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Candid camera hands out costly, but valuable lesson

I have seen traffic vans in many parts of Medford and was even caught once, and it has made me a better, more cautious driver as I never want to be caught again. I live on a street where the speed limit is 25 mph, but there are many drivers who ignore that and just go charging down the street without any regard for limits. How does the Police Department choose where to place the traffic van? Can we make suggestions? Who is responsible?

— Theresa W., via e-mail

While getting caught is no fun, we here at the Since You Asked School of Road Rage and Proper Etiquette are pleased to know you're a better, not bitter, driver because of it.

The Medford Police Department determines where to place the photo-enforcement vans based on speeding hot spots (Highland Drive, Highway 62 and East McAndrews Road are among those with dubious reputations). They also place them in high-risk areas such as school zones and based on tips they receive from concerned citizens like yourself.

If you think there are a lot of speeders cruising through your neighborhood, Medford police Lt. Bob Hansen invites you to call the department's administrative office at 541-774-2200 and alert them to the problem.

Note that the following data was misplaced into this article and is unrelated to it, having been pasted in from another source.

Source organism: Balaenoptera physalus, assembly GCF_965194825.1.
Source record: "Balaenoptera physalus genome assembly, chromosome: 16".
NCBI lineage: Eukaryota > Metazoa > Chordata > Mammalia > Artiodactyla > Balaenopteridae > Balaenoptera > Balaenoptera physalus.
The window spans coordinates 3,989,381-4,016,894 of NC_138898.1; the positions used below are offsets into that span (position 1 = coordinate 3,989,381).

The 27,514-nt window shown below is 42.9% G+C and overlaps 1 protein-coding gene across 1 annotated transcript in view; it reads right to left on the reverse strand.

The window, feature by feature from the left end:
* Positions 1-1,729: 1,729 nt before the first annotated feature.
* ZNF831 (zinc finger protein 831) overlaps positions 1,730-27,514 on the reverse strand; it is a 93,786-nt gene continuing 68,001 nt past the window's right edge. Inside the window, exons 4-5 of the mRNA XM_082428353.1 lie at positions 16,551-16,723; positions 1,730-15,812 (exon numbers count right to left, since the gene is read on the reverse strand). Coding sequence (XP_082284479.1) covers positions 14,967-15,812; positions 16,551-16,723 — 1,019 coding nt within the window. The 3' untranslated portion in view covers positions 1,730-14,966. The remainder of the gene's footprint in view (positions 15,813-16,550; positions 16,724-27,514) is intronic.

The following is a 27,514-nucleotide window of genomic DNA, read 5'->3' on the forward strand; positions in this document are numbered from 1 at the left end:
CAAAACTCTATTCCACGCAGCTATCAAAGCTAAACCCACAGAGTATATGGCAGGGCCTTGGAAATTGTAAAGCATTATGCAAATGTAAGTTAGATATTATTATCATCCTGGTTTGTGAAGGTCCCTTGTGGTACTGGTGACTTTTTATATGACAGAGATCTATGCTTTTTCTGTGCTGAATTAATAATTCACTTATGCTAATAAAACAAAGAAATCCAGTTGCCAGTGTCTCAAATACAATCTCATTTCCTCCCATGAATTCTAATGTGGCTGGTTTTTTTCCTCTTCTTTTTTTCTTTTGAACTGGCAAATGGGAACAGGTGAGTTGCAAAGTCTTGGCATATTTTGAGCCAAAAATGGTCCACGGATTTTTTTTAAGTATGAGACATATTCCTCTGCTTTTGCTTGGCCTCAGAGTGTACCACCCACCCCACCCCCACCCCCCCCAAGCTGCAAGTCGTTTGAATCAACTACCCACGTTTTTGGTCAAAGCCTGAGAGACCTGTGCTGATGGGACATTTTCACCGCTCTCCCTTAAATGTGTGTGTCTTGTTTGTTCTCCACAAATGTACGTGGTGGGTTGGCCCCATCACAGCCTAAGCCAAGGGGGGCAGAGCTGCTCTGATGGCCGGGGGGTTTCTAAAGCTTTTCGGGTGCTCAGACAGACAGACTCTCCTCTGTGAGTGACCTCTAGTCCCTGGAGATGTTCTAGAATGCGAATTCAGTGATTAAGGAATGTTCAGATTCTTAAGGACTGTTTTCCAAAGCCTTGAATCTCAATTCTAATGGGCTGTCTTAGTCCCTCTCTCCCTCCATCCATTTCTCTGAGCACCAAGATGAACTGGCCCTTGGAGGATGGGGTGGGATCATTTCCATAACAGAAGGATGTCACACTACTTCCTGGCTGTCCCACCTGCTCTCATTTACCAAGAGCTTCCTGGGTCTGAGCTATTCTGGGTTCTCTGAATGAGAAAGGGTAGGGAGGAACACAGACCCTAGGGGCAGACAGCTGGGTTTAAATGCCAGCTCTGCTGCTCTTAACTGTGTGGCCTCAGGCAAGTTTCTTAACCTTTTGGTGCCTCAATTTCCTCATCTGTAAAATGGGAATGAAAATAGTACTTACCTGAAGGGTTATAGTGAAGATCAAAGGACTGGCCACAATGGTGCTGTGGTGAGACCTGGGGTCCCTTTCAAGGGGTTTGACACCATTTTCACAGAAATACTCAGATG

As there are only two photo-enforcement vans in Medford, the police may first place a radar trailer on your block, which displays the speed of an approaching vehicle and records the speed of passing vehicles for police reference, said Hansen. However, the records kept by the radar trailers don't lead to citations.

If your street is a hot spot, police will send in the cavalry — a manned photo-enforcement van. Vans prevent police from having to chase down speeding vehicles by catching speeders with a radar gun and snapping an attractive photo of the offending driver, which is later mailed to them along with the ticket.

It's an expensive photograph: A driver speeding on a 25 mph street at 40 mph can expect to receive a $190 citation.

Police say the mere presence of the van seems to have a positive effect on drivers with heavy right feet. And that, they say, is more important than the revenue from the ticket (although they're not likely to give the money back once you're busted).

"It (a photo-enforcement van) is not meant to be a revenue generator," said Hansen. "It's meant to correct the bad behavior of speeding drivers."

Send questions to "Since You Asked," Mail Tribune Newsroom, P.O. Box 1108, Medford, OR 97501; by fax to 541-776-4376; or by e-mail to youasked@mailtribune.com. We're sorry, but the volume of questions received prevents us from answering all of them.